Learn How To Use Functions And Methods In Scala



Scala provides both methods and functions to organize code and accomplish tasks. Although methods and functions are sometimes used interchangeably to refer to the same thing they are different. Methods belong to a class with a name, signature and annotations while a function is a self contained object that is assignable to a variable. One difference is that methods are invoked on objects unlike functions. With functions you call them and pass arguments while with methods you invoke them on an object and pass arguments. Another difference is that functions can be assigned to variables while methods can not be assigned to variables.

This tutorial assumes you have a Scala development environment set up. If you have not please refer to setting up Scala development environment tutorial. The tutorial also assumes a basic understanding of programing concepts.

Function definition is allowed anywhere within your code and nested functions are also allowed.

Methods in Scala are defined using the def keyword followed by method name, parameter list, data type to be returned and finally the task to be accomplished enclosed by curly braces. The curly braces are used to define a block of code which establishes scope of variables defined within that block. Let us look at an example of a method which given a value in miles converts it to kilometers. To perform this conversion we multiply miles by 1.609. The definition for such a method is shown below

def mileConverter (miles:Double) : Double = {miles * 1.609}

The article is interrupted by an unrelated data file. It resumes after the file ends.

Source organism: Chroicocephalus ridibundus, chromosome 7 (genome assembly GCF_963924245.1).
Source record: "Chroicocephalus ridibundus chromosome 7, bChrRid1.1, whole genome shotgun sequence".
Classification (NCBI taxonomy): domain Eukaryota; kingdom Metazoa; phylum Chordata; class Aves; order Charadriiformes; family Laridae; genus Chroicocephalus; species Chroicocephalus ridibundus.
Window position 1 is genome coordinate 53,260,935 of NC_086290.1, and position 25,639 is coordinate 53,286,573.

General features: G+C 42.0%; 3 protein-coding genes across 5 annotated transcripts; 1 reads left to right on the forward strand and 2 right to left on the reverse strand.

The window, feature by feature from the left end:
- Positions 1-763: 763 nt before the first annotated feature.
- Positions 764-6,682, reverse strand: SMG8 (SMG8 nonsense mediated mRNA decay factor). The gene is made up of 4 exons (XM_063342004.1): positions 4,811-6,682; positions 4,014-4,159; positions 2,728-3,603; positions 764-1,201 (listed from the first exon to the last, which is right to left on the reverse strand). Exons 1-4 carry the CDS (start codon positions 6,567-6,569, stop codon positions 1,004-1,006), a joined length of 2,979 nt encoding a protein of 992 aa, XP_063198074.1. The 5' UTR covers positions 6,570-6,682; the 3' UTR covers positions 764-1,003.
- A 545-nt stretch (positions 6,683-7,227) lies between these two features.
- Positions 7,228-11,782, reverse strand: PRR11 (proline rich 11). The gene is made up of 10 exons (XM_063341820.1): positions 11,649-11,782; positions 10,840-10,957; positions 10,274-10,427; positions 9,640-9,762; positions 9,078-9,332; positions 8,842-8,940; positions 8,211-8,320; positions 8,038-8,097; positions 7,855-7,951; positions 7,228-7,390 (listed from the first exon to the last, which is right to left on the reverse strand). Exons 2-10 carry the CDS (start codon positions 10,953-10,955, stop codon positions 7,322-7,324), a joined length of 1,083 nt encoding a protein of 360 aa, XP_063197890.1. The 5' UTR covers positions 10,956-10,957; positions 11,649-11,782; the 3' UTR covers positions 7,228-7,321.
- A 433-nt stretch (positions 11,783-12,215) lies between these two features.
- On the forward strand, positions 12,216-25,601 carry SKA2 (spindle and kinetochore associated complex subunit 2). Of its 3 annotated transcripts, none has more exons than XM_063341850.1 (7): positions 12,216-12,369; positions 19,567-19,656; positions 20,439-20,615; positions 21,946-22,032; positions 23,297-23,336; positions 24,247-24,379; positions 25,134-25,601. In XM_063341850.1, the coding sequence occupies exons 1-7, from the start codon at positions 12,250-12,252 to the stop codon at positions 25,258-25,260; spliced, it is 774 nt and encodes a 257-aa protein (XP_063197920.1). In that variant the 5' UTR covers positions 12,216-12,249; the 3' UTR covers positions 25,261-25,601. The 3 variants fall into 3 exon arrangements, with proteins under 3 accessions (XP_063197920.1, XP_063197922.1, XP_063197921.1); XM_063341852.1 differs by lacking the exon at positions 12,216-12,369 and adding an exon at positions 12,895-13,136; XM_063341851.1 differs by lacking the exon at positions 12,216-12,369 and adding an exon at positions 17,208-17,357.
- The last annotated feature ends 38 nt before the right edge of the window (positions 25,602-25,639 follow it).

Start Scala in interactive mode by running scala at a terminal on ubuntu and define the function above.
define func
Method naming in Scala does not impose restrictions like those found in Java. There are three valid ways to name methods. The first approach allows you to begin with a letter then add letters and digits. You can then choose to add underscores, letters, digits and operators. To demonstrate an example let us repeat definition of method created above

def mileConverter__++ (miles:Double) : Double = {miles * 1.609}

The second approach to method names is to begin with an operator followed by operators. Repeating the previous example the method name is shown below

def ++**// (miles:Double) : Double = {miles * 1.609}

The last approach to method naming is to backquote the method name. This is demonstrated below.

def `miles*1.609` (miles:Double) : Double = {miles * 1.609}

Type inference is not supported on arguments so you have to define the argument data types. The return type is inferred but it is good programming practice to specify them. The return statement is used to specify the value to be returned by the method. When omitted the method returns the value of the last statement. When block of code is less than 30 characters you define your function on a single line as demonstrated above. In that case curly braces are not mandatory. When the block of code is longer and has to be on several lines you use a different style. In this case you must use curly braces as shown below.

def mileConverter (miles:Double) : Double = {